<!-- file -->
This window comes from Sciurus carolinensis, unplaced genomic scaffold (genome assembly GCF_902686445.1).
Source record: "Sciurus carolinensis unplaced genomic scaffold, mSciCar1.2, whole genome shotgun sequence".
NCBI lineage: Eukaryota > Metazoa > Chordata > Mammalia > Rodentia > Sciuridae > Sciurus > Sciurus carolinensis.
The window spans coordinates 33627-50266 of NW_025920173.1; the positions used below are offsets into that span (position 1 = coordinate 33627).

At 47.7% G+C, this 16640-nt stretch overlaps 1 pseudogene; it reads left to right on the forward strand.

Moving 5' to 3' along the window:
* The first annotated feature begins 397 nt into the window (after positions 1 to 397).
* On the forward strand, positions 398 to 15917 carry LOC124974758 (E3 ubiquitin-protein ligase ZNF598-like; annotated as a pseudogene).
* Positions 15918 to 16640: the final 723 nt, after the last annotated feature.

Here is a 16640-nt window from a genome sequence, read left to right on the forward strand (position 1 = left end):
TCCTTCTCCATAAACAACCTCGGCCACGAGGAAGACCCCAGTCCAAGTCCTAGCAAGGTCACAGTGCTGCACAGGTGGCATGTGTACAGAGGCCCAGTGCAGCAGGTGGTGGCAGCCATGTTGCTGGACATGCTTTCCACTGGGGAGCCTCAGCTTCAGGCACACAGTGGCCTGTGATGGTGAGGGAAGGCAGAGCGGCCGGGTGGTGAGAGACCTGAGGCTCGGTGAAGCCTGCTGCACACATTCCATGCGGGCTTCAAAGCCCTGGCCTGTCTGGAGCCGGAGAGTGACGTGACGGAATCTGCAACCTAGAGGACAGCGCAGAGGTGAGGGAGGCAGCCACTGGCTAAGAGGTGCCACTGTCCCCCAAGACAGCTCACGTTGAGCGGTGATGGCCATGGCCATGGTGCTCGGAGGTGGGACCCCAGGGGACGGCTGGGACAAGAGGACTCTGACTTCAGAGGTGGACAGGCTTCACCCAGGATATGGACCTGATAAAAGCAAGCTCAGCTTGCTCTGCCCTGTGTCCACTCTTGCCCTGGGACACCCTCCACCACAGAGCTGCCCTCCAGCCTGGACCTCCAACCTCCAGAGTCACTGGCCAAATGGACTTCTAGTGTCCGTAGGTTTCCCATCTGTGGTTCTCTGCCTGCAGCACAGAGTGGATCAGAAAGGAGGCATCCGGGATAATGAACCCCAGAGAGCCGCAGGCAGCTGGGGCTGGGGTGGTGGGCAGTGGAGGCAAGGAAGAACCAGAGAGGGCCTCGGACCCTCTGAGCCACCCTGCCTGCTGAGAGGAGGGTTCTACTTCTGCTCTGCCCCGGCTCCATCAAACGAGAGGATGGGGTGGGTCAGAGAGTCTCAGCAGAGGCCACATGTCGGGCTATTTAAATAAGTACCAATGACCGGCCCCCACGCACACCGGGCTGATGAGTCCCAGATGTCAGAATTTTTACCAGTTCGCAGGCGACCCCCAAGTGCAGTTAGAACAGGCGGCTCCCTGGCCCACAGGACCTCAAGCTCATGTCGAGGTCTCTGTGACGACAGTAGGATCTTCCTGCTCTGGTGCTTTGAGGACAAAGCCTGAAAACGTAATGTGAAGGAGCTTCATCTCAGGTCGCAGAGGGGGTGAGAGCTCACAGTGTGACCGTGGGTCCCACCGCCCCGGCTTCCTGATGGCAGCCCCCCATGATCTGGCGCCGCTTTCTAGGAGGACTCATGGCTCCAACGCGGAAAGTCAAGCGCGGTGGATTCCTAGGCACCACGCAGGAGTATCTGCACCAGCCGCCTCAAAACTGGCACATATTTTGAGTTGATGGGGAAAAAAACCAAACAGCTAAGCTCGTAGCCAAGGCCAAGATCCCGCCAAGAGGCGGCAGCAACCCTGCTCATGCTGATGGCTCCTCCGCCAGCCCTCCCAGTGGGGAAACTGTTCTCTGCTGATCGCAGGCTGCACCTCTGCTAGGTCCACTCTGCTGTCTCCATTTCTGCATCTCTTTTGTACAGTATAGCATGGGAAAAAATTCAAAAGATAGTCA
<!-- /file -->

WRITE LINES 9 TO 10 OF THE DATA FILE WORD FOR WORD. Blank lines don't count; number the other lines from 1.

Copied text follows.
* Positions 15918 to 16640: the final 723 nt, after the last annotated feature.

Here is a 16640-nt window from a genome sequence, read left to right on the forward strand (position 1 = left end):